Franco American Novelty Company entered an agreement to produce King Kong Halloween costumes and masks, marking the company's first licensing deal in its 94-year history. Franco's products will target adult audiences and will debut in time for Halloween. USCPG also has programs lined up for apparel, accessories, home décor and bedding, party goods, and food and beverages. To sustain the brand beyond the theatrical release, Goss notes, it's important to recognize that retail is the linchpin to a great long-term consumer products program. "DVD/video also has become a huge market in helping extend the longevity of a brand, and marketing the videos from our home entertainment group will take us through the end of 2006."

First published in 1941, "Curious George" titles have sold more than 27 million copies worldwide and have been published in 17 languages. USCPG inherited the brand eight years ago, but, explains Goss, "we wanted to keep it as a strong, upstairs literary brand until the company had an appropriate media outlet. We initially focused on higher-end toys and apparel that remained true to the classic George, but at the same time we have been diligent in our strategy to broaden the brand through media." The film launch is itself part of a brand strategy, she adds, "and George is just as much an event film as it is a marketing exercise."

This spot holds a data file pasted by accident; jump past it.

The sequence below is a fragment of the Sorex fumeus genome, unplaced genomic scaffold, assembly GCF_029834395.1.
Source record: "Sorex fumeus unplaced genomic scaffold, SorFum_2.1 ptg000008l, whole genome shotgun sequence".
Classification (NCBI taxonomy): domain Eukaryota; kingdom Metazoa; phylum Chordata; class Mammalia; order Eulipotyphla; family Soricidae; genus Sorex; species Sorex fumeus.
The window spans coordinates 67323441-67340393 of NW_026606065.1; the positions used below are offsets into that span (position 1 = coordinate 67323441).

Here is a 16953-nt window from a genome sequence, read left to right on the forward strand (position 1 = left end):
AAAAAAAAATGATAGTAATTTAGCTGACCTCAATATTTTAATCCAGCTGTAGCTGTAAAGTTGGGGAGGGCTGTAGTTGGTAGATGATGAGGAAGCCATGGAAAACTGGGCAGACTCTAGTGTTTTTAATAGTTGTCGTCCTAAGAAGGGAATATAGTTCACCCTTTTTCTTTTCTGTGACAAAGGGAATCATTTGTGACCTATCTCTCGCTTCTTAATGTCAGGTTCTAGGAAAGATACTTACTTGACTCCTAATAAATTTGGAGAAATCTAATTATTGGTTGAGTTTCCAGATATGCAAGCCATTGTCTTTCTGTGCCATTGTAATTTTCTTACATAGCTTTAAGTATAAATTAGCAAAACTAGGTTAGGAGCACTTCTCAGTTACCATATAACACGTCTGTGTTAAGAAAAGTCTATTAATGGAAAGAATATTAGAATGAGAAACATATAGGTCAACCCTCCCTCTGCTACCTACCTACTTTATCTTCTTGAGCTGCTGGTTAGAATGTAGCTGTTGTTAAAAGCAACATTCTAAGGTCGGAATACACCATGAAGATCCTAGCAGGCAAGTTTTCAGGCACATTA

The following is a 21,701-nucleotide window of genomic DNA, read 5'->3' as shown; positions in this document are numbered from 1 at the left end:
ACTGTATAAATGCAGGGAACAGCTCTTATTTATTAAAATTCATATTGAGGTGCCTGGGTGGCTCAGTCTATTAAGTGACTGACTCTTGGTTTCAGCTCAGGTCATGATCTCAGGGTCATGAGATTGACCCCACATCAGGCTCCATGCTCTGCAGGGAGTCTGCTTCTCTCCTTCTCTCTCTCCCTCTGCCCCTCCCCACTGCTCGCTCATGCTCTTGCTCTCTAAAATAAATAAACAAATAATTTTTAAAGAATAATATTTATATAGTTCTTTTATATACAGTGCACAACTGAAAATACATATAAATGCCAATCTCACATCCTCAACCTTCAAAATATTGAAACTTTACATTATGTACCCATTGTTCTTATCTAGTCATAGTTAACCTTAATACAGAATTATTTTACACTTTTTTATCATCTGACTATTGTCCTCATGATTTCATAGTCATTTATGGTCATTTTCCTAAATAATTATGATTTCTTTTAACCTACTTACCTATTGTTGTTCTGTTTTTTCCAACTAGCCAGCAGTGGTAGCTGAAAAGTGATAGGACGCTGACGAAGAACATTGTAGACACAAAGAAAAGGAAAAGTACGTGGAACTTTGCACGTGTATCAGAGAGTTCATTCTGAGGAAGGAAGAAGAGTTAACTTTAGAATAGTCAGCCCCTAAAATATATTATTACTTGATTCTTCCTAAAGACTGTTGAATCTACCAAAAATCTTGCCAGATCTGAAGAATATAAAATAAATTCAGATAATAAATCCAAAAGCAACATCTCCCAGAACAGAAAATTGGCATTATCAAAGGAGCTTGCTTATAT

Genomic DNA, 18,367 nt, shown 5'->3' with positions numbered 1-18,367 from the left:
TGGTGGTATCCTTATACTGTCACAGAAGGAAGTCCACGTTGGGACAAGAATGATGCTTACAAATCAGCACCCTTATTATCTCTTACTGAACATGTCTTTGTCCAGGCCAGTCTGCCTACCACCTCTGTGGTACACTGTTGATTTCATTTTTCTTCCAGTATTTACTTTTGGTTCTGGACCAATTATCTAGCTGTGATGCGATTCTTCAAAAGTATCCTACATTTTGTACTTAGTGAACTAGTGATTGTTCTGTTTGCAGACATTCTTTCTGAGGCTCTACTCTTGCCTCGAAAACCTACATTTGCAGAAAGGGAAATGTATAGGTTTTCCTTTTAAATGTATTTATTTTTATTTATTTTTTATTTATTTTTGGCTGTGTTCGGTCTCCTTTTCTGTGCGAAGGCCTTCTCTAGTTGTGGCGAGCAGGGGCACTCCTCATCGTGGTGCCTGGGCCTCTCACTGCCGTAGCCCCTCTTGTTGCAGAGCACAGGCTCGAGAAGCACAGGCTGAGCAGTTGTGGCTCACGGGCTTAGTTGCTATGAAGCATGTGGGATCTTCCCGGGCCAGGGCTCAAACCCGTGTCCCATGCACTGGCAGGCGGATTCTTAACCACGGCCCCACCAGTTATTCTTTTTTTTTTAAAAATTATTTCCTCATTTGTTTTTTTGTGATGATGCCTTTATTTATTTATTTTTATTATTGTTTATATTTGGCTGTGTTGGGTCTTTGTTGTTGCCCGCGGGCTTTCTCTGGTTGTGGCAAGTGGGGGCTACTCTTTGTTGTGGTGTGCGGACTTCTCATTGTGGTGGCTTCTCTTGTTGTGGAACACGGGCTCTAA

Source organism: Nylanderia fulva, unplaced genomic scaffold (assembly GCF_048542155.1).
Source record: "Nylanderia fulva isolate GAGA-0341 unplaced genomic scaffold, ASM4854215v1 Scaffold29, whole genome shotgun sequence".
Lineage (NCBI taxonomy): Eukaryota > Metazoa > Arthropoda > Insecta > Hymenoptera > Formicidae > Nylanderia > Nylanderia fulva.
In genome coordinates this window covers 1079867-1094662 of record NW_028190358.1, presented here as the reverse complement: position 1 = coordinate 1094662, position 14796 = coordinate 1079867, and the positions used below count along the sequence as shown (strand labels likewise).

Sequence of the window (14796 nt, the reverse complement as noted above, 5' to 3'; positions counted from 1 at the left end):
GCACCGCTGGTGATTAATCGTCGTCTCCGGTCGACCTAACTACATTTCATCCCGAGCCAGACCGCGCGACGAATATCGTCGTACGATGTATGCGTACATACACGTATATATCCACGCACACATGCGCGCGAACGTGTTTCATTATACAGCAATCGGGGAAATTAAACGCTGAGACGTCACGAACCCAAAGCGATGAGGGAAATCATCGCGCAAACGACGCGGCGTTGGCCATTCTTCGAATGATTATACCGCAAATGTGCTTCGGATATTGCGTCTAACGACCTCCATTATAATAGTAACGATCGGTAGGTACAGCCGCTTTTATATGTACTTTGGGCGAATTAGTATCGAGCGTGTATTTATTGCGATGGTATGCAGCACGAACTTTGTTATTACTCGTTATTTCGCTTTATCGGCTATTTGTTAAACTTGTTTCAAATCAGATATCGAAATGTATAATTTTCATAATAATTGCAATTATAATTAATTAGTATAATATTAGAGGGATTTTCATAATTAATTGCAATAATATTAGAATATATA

In addition to George's silver screen debut, USCPG also decided to pursue a younger-skewing TV show on PBS Kids, which will air 30 half-hour episodes of the animated preschool series. According to Goss, the show is based in science, math, and technology, and is meant to teach the basics of these areas. "So many preschool and primary TV programs focus on literacy and soft social learning, but very few focus on math and the sciences. The way in which kids learn these skills is not rote like literacy, it's about experiencing and experimenting."

As far as USCPG's licensing program goes, says Goss, "We plan to start at the film level with certain types of product that are derived from the movie, including a focus on scene art. As we move toward the TV launch, we will introduce more learning-influenced product. At the same time, we still maintain our classic program with [higher- end] product launching in Kitson and Fred Segal."